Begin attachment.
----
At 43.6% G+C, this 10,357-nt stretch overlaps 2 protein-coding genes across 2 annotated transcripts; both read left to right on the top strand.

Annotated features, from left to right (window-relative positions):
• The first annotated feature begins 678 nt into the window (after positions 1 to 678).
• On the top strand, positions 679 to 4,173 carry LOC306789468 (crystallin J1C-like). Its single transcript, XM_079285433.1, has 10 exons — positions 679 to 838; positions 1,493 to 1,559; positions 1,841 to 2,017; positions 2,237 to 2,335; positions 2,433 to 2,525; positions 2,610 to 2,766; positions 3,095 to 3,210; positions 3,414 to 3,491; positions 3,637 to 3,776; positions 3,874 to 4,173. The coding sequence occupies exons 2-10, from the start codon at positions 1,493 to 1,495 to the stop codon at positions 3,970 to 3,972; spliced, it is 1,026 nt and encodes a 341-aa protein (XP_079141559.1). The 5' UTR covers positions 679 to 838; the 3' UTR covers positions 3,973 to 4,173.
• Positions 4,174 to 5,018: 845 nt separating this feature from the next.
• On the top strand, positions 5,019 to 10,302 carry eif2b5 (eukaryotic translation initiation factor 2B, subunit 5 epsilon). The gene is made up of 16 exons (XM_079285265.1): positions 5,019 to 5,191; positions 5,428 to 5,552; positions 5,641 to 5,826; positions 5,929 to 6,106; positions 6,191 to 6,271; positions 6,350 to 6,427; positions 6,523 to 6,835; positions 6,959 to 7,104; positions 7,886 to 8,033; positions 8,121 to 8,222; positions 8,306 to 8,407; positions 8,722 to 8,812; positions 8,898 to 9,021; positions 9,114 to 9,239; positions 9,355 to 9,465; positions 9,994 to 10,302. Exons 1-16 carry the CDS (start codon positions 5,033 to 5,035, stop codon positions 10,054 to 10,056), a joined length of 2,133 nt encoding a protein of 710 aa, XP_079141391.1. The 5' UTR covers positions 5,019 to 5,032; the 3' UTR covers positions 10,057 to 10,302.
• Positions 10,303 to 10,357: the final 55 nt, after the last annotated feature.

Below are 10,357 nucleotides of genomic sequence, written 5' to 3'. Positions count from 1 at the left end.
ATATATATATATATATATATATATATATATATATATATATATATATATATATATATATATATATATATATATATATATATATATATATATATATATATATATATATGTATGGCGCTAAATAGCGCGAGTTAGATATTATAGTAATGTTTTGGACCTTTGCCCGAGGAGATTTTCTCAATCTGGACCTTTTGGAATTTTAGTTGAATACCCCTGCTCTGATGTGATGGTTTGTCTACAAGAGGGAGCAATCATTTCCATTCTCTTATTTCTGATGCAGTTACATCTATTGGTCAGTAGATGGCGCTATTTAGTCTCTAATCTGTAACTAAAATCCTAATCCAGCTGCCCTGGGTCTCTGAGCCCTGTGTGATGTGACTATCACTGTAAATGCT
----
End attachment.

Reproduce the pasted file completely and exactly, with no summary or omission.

At 43.6% G+C, this 10,357-nt stretch overlaps 2 protein-coding genes across 2 annotated transcripts; both read left to right on the top strand.

Annotated features, from left to right (window-relative positions):
• The first annotated feature begins 678 nt into the window (after positions 1 to 678).
• On the top strand, positions 679 to 4,173 carry LOC306789468 (crystallin J1C-like). Its single transcript, XM_079285433.1, has 10 exons — positions 679 to 838; positions 1,493 to 1,559; positions 1,841 to 2,017; positions 2,237 to 2,335; positions 2,433 to 2,525; positions 2,610 to 2,766; positions 3,095 to 3,210; positions 3,414 to 3,491; positions 3,637 to 3,776; positions 3,874 to 4,173. The coding sequence occupies exons 2-10, from the start codon at positions 1,493 to 1,495 to the stop codon at positions 3,970 to 3,972; spliced, it is 1,026 nt and encodes a 341-aa protein (XP_079141559.1). The 5' UTR covers positions 679 to 838; the 3' UTR covers positions 3,973 to 4,173.
• Positions 4,174 to 5,018: 845 nt separating this feature from the next.
• On the top strand, positions 5,019 to 10,302 carry eif2b5 (eukaryotic translation initiation factor 2B, subunit 5 epsilon). The gene is made up of 16 exons (XM_079285265.1): positions 5,019 to 5,191; positions 5,428 to 5,552; positions 5,641 to 5,826; positions 5,929 to 6,106; positions 6,191 to 6,271; positions 6,350 to 6,427; positions 6,523 to 6,835; positions 6,959 to 7,104; positions 7,886 to 8,033; positions 8,121 to 8,222; positions 8,306 to 8,407; positions 8,722 to 8,812; positions 8,898 to 9,021; positions 9,114 to 9,239; positions 9,355 to 9,465; positions 9,994 to 10,302. Exons 1-16 carry the CDS (start codon positions 5,033 to 5,035, stop codon positions 10,054 to 10,056), a joined length of 2,133 nt encoding a protein of 710 aa, XP_079141391.1. The 5' UTR covers positions 5,019 to 5,032; the 3' UTR covers positions 10,057 to 10,302.
• Positions 10,303 to 10,357: the final 55 nt, after the last annotated feature.

Below are 10,357 nucleotides of genomic sequence, written 5' to 3'. Positions count from 1 at the left end.
ATATATATATATATATATATATATATATATATATATATATATATATATATATATATATATATATATATATATATATATATATATATATATATATATATATATATATGTATGGCGCTAAATAGCGCGAGTTAGATATTATAGTAATGTTTTGGACCTTTGCCCGAGGAGATTTTCTCAATCTGGACCTTTTGGAATTTTAGTTGAATACCCCTGCTCTGATGTGATGGTTTGTCTACAAGAGGGAGCAATCATTTCCATTCTCTTATTTCTGATGCAGTTACATCTATTGGTCAGTAGATGGCGCTATTTAGTCTCTAATCTGTAACTAAAATCCTAATCCAGCTGCCCTGGGTCTCTGAGCCCTGTGTGATGTGACTATCACTGTAAATGCT